Blue Angels, Thunderbirds, and Golden Knights

Who They Are and What They Do

The US Army Golden Knights parachute team thrills audiences around the world. Photo courtesy of U.S. Army.

For decades, the Blue Angels, Thunderbirds, and Golden Knights have taken to the skies to entertain and delight audiences around the world. These three groups are unique, and each has its own rich history. What they all have in common, though, is their ability to thrill people of all ages by demonstrating their immense skills and talents.

To give you a better idea of their similarities and differences, here's a brief rundown of each group:

 

Blue Angels

The Blue Angels are a part of the United States Navy. They were formed in June 1946 under the orders of Admiral Chester W. Nimitz as a way to keep the public interested in naval aviation after World War II ended. The Blue Angels got their name when, during a planning session for an upcoming show in New York, one of the original team members read about the Blue Angel Nightclub in The New Yorker and suggested that as the team’s name.

The Blue Angels’ colors are blue and gold, the official colors of the U.S. Navy.

Based out of Pensacola, Florida, the Blue Angels entertain thousands of onlookers each year with their aerobatic performances in the McDonnell Douglas F/A-18-C and F/A-18-D Hornets. And for transport, they fly the C-130 T Hercules, known to many fans as Fat Albert.

During the shows, the solo pilots reach speeds of up to 700 miles per hour and come within 18 inches of each other during certain maneuvers (in particular on called Diamond 360).

The public is always welcome at Blue Angels shows, as well as at practice sessions, which are held at 8:00 a.m. most Tuesdays and Wednesdays at the National Museum of Naval Aviation at NAS Pensacola, Florida. After Wednesday practices, the team members visit the museum to answer questions and sign autographs.

If you'd like to stay up-to-date with the Blue Angels, following them on Facebook or Twitter.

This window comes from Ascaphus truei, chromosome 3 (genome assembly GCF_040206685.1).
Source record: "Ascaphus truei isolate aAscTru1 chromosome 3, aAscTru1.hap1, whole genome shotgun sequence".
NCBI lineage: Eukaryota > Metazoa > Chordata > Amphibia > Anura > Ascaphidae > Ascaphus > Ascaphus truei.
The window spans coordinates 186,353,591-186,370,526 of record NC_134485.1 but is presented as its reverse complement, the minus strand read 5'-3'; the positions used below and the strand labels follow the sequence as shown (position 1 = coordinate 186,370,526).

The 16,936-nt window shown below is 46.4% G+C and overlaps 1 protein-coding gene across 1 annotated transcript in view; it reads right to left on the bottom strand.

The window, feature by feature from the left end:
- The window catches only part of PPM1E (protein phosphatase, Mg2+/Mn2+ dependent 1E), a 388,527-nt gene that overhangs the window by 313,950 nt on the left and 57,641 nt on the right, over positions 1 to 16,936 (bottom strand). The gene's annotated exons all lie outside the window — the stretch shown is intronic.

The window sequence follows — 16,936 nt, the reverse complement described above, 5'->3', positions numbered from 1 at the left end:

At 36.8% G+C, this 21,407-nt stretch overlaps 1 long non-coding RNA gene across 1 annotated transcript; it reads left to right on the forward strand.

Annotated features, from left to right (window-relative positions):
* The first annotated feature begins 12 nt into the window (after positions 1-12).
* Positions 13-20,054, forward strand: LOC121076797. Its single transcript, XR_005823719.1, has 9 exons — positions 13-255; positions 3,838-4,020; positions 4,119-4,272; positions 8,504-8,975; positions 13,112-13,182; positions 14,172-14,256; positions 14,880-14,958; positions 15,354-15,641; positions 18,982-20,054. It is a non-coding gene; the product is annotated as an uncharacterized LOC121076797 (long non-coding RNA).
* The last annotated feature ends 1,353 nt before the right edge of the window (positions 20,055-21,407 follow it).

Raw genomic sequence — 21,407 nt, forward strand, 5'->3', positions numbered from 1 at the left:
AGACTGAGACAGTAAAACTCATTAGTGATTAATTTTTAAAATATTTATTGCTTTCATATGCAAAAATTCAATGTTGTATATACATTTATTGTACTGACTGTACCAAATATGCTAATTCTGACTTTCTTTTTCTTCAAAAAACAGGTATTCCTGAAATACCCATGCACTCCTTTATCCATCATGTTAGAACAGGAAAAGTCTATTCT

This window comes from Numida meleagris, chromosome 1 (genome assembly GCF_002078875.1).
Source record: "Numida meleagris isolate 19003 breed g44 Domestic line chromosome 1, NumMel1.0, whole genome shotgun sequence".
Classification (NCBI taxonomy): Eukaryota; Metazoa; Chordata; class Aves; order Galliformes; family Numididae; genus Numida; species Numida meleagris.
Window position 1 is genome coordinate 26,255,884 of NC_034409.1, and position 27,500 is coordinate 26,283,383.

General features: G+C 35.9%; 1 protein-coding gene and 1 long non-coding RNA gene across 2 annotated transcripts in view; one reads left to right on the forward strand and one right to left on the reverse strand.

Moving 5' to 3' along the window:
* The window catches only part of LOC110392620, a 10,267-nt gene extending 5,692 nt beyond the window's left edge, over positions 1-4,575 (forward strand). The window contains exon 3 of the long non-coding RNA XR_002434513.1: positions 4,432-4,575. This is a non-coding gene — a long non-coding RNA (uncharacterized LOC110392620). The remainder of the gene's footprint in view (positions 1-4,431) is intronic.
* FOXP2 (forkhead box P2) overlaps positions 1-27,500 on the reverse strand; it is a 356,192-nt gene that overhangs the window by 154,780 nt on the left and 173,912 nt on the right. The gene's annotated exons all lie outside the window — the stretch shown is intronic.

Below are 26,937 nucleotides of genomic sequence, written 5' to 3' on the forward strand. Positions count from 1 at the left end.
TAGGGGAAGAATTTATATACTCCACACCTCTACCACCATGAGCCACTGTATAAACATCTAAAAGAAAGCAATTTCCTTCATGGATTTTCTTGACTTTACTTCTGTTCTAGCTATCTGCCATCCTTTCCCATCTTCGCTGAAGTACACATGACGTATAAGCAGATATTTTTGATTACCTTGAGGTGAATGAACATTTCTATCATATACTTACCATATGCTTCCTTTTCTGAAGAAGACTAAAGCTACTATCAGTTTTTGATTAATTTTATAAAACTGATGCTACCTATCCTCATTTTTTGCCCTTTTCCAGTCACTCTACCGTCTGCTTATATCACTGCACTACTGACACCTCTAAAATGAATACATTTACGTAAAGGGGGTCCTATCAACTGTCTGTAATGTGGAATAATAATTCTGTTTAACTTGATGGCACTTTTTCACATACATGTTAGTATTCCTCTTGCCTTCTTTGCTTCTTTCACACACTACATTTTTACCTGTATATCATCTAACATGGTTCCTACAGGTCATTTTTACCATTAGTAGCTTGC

Thunderbirds

The United States Air Force Thunderbirds were formed on May 25, 1953 and were originally based out of Luke Air Force Base in Arizona. Part of the reason they chose the name "Thunderbirds" was because of the Native American culture and history that is so prominent in the southwest.

In 1956, the Thunderbirds began flying the F-100C Super Saber aircraft and relocated to Nellis Air Force Base, Nevada and have been there ever since.

In 1983, they began flying the General Dynamics F-16A Fighting Falcon. Today, during each hour-long show, the fighter pilots take to the skies in their red, white, and blue F-16C Fighting Falcons. While airborne, they entertain audiences of all ages around the world with breath-taking maneuvers.

To date, the Thunderbirds have performed worldwide and are generally on the road more than 100 days every year.

If you’d like to keep up with the Thunderbirds, follow them on Facebook or Twitter.

You can also watch videos of the Thunderbirds and interviews with various team members on their You Tube page.

 

Golden Knights

The Golden Knights were formed in 1959 with the goal of competing in international skydiving competitions. Back then, they were known as the Strategic Army Command Parachute Team (STRAC). In 1961 the DoD changed STRAC's name to the United States Army Parachute Team.

As the team competed and won numerous gold medals, people began calling them the Golden Knights. The "Golden" stands for all the gold medals they've won and the "Knights" comes from being world champions in the sport, and is reflective of the group's ability to "own the skies."

Fast forward several decades, and the Golden Knights continue to delight audiences with their skydiving skills, performing at numerous shows from March through November, most of which fall on Saturdays and Sundays. To maximize the number of shows they're able to conduct, there are actually two teams: the Black Team and the Gold Team.

If you'd like to keep up with the Golden Knights, follow them on Facebook and Twitter.

 

Updated by Armin Brott, November 2016